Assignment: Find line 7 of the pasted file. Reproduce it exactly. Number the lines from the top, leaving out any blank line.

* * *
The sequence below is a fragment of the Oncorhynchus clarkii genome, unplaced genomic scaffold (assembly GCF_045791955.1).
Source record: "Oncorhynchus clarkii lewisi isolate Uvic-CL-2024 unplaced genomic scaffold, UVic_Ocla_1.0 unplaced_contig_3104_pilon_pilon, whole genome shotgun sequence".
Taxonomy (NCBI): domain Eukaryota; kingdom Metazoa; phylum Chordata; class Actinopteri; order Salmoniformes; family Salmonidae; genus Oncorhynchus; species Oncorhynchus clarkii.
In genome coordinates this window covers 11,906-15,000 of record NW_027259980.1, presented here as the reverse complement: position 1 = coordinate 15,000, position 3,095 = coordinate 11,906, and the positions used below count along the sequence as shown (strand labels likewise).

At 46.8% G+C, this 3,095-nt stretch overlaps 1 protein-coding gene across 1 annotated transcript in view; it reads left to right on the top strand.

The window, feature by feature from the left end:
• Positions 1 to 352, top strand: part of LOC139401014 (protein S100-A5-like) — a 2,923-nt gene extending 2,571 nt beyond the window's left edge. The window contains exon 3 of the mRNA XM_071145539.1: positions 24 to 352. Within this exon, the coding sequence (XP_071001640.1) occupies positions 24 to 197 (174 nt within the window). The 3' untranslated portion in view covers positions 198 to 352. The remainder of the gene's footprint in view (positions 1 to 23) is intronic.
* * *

• Positions 1 to 352, top strand: part of LOC139401014 (protein S100-A5-like) — a 2,923-nt gene extending 2,571 nt beyond the window's left edge. The window contains exon 3 of the mRNA XM_071145539.1: positions 24 to 352. Within this exon, the coding sequence (XP_071001640.1) occupies positions 24 to 197 (174 nt within the window). The 3' untranslated portion in view covers positions 198 to 352. The remainder of the gene's footprint in view (positions 1 to 23) is intronic.